Made from polyethylene terephthalate, or PET, these lightweight plastic modules can simultaneously generate solar power and let tinted daylight pass through.
"They're beautiful and relevant," Marjan van Aubel said in her live interview with Dezeen CEO Marcus Fairs for VDF. "It will really change perspectives".
Attractive sustainable technology is the way to effect change, insists Van Aubel. "We're not going to change the world with ugly things," she told Dezeen
The solar designer teased the "secret project" she was working on in her video chat on 20 May. This week it was revealed that her cutting-edge and colourful panels will be a key part of the Dutch Biotope pavilion.
Most of the pavilion's roof will be made up of these coloured photovoltaic cells, which will have a moiré-effect pattern running through them.
The Dutch Biotope will be a showcase of sustainable design and technology. Acting as a self-sustaining microclimate, a tower of plants will dominate the space. The pavilion, which will be located in the expo's sustainability district, will be made from natural materials that will all be recycled or reused after the event.
Van Aubel has been developing the solar panels for several years. they are created using light-absorbing organic dyes that cover tiny particles of titanium dioxide nanomaterial to turn sunlight into electricity. The low-cost, flexible solar cells are applied to a translucent surface like a sticker.
The expo will be a chance to show off the potential of this technology to some of the 25 million visitors projected to attend the event, which has been moved to 2021 due to the coronavirus pandemic.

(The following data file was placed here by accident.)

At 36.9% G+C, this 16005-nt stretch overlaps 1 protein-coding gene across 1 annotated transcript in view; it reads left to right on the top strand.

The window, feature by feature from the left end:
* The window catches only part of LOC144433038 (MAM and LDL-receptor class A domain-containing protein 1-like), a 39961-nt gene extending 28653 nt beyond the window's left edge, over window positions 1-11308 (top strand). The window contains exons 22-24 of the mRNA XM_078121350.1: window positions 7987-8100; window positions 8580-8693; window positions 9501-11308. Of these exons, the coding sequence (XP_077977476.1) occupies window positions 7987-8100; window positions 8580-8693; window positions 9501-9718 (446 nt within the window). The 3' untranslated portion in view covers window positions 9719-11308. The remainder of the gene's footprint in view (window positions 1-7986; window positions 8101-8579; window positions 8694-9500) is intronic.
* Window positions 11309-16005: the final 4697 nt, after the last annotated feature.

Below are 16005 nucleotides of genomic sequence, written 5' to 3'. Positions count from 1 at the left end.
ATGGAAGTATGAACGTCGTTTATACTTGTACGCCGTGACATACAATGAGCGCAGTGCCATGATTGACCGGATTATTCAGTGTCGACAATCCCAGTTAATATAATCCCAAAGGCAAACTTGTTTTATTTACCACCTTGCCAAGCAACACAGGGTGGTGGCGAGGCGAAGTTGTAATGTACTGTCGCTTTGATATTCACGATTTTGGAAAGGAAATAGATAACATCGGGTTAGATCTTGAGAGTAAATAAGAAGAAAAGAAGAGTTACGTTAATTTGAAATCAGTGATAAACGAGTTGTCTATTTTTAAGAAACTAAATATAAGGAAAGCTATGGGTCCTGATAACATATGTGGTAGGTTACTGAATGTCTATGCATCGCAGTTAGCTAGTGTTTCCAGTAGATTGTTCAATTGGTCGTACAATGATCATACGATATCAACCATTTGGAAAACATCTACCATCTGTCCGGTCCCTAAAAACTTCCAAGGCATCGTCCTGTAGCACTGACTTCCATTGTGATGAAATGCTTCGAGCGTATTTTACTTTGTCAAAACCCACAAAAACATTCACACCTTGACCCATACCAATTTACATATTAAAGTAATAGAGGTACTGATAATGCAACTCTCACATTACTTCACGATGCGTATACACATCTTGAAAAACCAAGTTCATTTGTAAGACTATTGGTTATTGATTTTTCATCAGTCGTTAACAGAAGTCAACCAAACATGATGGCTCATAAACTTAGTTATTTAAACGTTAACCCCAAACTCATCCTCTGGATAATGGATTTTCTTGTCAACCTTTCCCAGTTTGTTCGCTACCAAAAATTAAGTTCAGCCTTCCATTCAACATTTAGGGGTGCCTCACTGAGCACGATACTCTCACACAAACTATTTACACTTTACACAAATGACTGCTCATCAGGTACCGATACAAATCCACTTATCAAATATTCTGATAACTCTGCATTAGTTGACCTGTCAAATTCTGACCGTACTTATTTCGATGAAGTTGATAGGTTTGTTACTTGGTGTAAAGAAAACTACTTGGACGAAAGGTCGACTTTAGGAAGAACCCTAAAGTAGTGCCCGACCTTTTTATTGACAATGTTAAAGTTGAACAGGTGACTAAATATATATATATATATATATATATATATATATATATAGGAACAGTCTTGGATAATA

After the expo, the roof will be disassembled and the modules repurposed for other projects.
"Especially with solar panels, we have to think about circularity," Van Aubel told Dezeen. "Because their lifespan is 40 years, maybe 50 years, and then there's no way to recycle them."
Van Aubel has previously showcased her work with a stained-glass window that can charge a mobile phone and a desk that can also charge appliances.
The solar designer imagines a near future where these panels could turn whole cities into living batteries, with rooftops and windows transformed into solar panels.
"In the future, I hope a house will be [considered] broken if it doesn't generate energy," she said in her VDF talk.
As well as green energy supply, these panels could address other problems facing humanity, such as food shortages.
"In the Netherlands we have all these greenhouses, so I thought what if you can combine the solar cells together with the glass," said Van Aubel. "You can combine traditional farming, that uses a lot of lights and a lot of surface, together with high tech farming that requires a lot of energy."
Solar-powered facades are a new frontier for architects and designers. In Seoul, UNStudio has studded an office tower with strategically-placed solar panels, and Kiki & Joost has developed a collection of facade and roof tiles with glittering finishes designed to be more attractive than standard solar panels.
Images are by V8 Architects.